Psalm 51: What in the World is Hyssop?
It seems such a strange request from a man who's in the throes of grief over sins that he can't deny and can't take back. I would propose to you that it was exactly the right thing for David and each of us to pray whenever we're confronted with our sins. But when you first read the word in Psalm 51, it does make you wonder, "What in the world is hyssop?"
Researching the plant won't give you much help. It produces a delicate white flower and is thought by some to have medicinal qualities. But this is one time that wikipedia.com won't help you. What you really need to know, in order to understand the grieving in David's request, is Old Testament history. David's mind goes to that original Passover, when the firstborn of Egypt were stricken dead and the houses of Israel that had blood on the door frames, were passed over. What does this have to do with David's request? Here it is. God directed the Israelites to take a branch of hyssop and dip it in blood and paint the door frames with it.
Here is David, grieved by his sin and bowed before God between the "already" and the "not yet." Already the blood of the first Passover had protected Israel from death and made their exodus to freedom and the land of promise possible. Already the Mosaic system of constant animal-blood sacrifices covered the sins of God's people. But the promised Lamb had not yet come. Not yet had his blood been spilt, once and for all, in the final moment of sacrifice that forever ended any need for further sacrifice.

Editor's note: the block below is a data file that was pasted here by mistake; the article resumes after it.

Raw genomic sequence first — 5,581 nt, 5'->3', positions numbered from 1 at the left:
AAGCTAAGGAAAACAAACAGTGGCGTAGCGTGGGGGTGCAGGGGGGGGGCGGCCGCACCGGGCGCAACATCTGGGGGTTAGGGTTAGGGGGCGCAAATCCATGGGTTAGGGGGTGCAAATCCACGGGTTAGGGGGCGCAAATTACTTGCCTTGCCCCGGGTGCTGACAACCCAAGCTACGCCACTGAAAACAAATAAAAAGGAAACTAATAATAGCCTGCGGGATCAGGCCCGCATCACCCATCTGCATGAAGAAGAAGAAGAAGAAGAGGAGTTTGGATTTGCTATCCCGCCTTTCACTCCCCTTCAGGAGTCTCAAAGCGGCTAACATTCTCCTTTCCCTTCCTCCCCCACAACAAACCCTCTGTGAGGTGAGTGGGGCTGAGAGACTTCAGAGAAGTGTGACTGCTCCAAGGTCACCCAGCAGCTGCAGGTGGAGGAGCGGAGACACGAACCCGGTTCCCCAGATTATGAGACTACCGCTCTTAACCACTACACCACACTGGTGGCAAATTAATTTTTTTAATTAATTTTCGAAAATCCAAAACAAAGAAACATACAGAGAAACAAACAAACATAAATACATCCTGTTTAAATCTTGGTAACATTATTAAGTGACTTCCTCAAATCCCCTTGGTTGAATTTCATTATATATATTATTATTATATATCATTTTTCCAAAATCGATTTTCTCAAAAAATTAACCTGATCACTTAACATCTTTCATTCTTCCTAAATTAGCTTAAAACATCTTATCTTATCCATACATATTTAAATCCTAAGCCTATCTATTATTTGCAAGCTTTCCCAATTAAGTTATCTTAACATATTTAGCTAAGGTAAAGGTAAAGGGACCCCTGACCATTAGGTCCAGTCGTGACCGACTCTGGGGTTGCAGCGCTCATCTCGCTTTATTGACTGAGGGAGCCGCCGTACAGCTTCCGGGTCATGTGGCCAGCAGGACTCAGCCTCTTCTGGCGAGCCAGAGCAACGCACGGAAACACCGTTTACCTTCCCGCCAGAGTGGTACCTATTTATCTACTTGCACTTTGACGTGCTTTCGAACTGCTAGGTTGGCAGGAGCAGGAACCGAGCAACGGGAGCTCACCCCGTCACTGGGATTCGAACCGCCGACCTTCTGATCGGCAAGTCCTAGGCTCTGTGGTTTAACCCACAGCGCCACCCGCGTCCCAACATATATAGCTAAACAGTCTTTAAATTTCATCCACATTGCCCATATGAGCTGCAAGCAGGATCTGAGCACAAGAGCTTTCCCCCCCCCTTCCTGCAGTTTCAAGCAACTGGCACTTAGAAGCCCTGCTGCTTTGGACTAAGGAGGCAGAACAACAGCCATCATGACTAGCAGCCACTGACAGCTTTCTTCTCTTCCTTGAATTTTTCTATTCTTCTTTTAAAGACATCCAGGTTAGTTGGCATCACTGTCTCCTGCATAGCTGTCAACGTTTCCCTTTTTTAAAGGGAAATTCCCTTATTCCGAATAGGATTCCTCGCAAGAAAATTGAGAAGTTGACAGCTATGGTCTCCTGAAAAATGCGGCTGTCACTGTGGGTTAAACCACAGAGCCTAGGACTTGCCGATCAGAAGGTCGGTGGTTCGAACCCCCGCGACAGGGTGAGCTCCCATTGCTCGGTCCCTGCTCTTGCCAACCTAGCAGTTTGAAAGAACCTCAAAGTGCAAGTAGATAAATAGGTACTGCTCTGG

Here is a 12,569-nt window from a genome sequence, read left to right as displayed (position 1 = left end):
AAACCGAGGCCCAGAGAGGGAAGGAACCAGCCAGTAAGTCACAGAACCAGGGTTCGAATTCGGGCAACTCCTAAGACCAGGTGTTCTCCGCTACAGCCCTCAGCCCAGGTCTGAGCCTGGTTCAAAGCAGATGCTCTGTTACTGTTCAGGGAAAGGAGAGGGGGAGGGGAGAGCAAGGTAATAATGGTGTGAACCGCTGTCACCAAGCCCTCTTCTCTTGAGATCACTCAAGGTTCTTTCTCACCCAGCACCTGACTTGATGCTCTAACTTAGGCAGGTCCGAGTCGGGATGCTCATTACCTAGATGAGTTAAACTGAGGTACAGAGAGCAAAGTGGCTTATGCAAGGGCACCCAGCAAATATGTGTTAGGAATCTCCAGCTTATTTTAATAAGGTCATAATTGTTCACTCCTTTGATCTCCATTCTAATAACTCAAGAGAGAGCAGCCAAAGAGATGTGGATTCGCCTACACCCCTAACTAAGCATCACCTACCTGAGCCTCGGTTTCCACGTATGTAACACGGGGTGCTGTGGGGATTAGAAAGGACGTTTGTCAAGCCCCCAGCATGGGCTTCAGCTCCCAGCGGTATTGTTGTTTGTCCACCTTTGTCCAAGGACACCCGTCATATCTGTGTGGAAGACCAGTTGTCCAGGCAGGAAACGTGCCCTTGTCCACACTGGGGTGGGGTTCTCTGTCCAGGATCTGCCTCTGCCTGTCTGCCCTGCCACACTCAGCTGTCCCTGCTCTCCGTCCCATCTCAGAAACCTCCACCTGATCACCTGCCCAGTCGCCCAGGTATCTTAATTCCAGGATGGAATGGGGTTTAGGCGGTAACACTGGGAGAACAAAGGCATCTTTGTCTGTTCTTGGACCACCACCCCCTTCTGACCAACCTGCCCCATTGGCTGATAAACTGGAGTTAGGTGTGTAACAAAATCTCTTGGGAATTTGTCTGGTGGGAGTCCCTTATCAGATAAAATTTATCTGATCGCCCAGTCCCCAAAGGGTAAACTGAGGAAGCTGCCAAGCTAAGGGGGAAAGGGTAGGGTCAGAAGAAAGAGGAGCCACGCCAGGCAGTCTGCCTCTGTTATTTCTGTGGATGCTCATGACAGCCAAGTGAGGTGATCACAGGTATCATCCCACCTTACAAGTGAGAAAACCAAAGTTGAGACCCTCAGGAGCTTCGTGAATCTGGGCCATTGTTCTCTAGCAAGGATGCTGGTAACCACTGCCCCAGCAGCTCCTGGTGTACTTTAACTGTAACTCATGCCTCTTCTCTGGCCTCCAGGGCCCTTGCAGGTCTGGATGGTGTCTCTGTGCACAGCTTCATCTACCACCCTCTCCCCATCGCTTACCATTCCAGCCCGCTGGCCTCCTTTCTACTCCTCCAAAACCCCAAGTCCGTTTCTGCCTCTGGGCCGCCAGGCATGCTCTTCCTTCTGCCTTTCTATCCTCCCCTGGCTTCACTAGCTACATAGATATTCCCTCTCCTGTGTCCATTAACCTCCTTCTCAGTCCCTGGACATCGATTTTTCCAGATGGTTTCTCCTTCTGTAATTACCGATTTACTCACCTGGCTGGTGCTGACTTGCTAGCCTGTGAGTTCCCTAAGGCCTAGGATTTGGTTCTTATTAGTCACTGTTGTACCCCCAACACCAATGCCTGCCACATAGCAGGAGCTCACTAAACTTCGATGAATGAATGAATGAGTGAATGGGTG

So, reflecting on the past, David's words actually reach into the future. They form the ultimate backdrop to the future prayer. For embedded in this cry for cleansing
that remembers the spilt blood of deliverance (Passover) and the shed blood of forgiveness (Mosaic sacrifices), David cries for the one thing that anyone who acknowledges his sin will cry for; cleansing.
When your sin really does become ugly to you, when it produces pain in your heart and sickness in your stomach, you celebrate forgiveness, but you want something more. You want to be clean. You long to be once and for all purified from all sin whatsoever. You want your sin to be once and for all washed away. You want to be free of every dark residue of sinful thought, desire, word, or deed.
Yes, you'll love the fact that you can stand before God dirty and unafraid because of his comprehensive and freely given grace. You'll love the fact that his forgiveness of you has been full and complete. But you'll grow tired of needing and seeking forgiveness. You'll mourn the hold that sin has on you. You'll be frustrated with the way that sin seems to infect everything you do. And you'll begin to plead for what the blood of Jesus alone is able to do; wash away your sin! In this moment of need and helplessness, you'll cry, "Purge me with hyssop Lord, dip the branch of your grace into the blood of your Son and cleanse me once and for all!"
David never sang this great old hymn, but maybe he'll hear it some day and remember the tear-stained prayer that followed the visit of Nathan. Maybe someday he'll celebrate final cleansing with a chorus of the ages singing:
"What can wash away my sin?
Nothing but the blood of Jesus.
What can make me whole again?
Nothing but the blood of Jesus.
O' precious is the flow,
That makes me white as snow.
No other fount I know,
Nothing but the blood of Jesus."